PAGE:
What is international targeting?
If on a personal level no two individuals are the same, in the world of sales we can say that no two markets are the same.
Applying international segmentation in any marketplace, especially in those that attract such massive traffic as Amazon, is an essential strategy if you want to sell in different countries and better position your products to different audiences.
For example, from one Amazon account you can sell your products in several countries in Europe, and perhaps your first impulse is to maintain the same content and strategy for all of them equally. But just as a shop on Regent street in London does not work in the same way as a shop in a small village in Suffolk in an online marketplace it is just as important to know where and to whom you are selling to.
International segmentation is the technique applied to sell products in a market taking into account its peculiarities, type of audiences and competition.
Advantages of applying international segmentation in a marketplace
These are the benefits that you will see in your medium-term performance if you apply a well-studied market segmentation:
- Better positioning of your products in each market.
- Better knowledge of what a country's audience is like.
- More information about your foreign competition.
- Better distribution of resources, instead of applying the same techniques globally.
- Greater personalisation of advertisements and promotional actions.
- A more effective marketing plan.
- Identification of new business opportunities and niches.
- More attraction of qualified leads.
- Increased customer retention.
- Better differentiation of your brand in the marketplace.
How to do international marketplace targeting
The first step is to carry out an audit of the state and trends of the markets in which you want to sell and position yourself through a marketplace.
Knowing where you are going to enter, what opportunities it offers and what the people in that market are like is a very valuable source of information to successfully undertake each of the following steps.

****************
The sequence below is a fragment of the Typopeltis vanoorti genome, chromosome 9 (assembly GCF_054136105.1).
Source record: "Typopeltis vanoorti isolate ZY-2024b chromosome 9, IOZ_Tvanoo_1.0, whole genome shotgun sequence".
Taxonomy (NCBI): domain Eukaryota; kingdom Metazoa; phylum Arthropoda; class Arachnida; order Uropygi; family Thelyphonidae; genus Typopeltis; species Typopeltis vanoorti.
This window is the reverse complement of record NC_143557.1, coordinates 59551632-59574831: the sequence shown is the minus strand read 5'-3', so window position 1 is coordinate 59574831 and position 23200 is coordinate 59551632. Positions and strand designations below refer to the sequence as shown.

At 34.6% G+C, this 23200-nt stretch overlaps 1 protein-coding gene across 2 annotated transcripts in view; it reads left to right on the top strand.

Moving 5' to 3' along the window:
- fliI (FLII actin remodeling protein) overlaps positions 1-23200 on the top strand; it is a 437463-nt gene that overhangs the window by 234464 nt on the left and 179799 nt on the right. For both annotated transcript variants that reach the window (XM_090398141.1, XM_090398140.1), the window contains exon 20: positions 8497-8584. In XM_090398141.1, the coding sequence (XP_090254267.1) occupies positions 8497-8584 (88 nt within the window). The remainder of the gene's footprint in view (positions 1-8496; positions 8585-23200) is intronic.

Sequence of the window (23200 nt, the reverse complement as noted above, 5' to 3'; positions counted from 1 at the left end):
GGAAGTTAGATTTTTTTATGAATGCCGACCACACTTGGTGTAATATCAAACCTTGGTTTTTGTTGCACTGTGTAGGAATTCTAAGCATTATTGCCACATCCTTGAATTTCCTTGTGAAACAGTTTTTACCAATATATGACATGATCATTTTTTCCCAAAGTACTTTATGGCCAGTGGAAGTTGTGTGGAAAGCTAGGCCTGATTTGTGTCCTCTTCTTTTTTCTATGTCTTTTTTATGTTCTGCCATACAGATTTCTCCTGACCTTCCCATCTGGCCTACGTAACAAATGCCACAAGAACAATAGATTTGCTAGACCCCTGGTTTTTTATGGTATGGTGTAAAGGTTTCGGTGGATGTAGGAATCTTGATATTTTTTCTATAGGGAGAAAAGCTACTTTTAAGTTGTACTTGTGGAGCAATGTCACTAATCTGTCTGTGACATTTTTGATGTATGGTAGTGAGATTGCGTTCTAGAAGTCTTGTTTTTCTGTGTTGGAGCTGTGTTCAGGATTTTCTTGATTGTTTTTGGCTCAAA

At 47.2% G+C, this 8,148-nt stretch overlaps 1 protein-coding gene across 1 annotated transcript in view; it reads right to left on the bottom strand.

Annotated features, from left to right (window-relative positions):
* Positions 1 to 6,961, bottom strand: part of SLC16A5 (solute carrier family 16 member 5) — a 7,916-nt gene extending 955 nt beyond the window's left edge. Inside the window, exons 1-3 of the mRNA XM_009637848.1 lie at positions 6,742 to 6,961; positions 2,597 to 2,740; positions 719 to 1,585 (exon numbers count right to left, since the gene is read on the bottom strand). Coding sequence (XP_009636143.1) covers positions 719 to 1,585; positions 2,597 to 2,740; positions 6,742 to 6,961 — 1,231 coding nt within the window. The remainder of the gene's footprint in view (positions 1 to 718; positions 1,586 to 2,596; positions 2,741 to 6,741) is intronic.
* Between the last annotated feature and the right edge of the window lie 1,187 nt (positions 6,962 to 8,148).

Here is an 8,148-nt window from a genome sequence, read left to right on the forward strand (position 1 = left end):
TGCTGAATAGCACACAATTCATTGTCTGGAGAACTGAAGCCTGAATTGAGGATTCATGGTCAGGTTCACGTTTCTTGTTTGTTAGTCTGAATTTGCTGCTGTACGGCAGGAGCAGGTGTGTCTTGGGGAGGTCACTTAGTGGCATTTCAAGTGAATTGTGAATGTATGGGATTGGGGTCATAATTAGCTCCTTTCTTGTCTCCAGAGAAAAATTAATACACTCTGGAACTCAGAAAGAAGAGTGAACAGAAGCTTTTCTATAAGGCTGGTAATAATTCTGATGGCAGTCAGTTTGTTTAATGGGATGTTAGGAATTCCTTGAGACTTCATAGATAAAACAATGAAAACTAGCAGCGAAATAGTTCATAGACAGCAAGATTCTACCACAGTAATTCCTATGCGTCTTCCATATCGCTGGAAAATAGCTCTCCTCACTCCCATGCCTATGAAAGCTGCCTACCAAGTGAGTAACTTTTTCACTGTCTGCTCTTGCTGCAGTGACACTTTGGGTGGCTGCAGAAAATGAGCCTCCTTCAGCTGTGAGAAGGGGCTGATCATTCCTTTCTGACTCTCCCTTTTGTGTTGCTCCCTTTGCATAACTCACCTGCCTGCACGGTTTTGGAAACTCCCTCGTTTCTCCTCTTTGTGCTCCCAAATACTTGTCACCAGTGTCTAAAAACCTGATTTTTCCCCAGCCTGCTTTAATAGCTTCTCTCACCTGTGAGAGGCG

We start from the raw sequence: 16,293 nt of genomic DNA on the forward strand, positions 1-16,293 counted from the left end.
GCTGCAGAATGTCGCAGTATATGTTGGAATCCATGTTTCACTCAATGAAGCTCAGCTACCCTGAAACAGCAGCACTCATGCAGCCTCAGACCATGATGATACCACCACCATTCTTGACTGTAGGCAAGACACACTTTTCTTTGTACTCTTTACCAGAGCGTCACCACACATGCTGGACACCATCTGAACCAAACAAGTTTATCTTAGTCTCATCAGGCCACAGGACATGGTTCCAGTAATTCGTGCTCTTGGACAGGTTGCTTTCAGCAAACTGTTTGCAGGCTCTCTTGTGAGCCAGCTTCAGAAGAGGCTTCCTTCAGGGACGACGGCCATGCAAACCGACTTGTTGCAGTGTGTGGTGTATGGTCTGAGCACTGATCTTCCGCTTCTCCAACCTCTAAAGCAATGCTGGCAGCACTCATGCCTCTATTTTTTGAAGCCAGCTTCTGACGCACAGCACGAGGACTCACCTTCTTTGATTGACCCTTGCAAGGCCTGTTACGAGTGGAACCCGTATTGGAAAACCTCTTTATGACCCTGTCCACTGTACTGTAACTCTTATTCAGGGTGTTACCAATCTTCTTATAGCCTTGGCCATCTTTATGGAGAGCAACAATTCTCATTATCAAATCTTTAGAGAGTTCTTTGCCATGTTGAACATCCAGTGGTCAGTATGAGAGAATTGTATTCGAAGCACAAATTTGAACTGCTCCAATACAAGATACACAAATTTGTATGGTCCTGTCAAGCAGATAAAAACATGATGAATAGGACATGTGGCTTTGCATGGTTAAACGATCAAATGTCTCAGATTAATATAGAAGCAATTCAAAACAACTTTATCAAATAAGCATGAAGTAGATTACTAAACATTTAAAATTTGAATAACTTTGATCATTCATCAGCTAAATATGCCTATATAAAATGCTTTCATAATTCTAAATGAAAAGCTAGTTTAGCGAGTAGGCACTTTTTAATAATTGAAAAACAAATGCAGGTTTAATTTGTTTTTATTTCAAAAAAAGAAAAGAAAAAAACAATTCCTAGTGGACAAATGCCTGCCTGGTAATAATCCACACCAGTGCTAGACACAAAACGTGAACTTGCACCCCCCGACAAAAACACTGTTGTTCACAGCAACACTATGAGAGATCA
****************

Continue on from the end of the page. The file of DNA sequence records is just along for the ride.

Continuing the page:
Define your target audience and market
A vase, a bicycle or a drill are the same in every country, but the people who buy them from each country are very different. They may value different features of the same product, or need it in particular circumstances.
The first question to ask yourself before selling any product in a new market is: does it fit the market? For example, a down parka will not have much of a consumer audience in Hawaii or Greece.
The same logic applies to products that are in high demand in a market: how much competition do you face, do buyers have strong preferences that are difficult to match, is there a gap in that market that you can fill and include an attention-grabbing novelty?
These questions, and their corresponding analysis of trends within a marketplace, will allow you to better define your audience and choose a segment with which to work more effectively.
Although it is difficult to position yourself in a market with a lot of competition, try to avoid very small segments in a marketplace, which attract little return. However, pay attention to new niches that can grow rapidly, as is happening with the vegan products market.
Take the opportunity to analyse which brands are the best sellers in that market and marketplace, and in which price range they are located on average (prices in marketplaces are the main tool of the game and vary according to the average purchasing power and average spending in each country).
Finally, study which keywords about your product type are most used in that marketplace and in online searches that can lead to the marketplace. This way you can predict traffic and look for related and complementary words to expand your strategy in the right direction, instead of imitating what you have already applied in other countries or just trial and error without reliable data.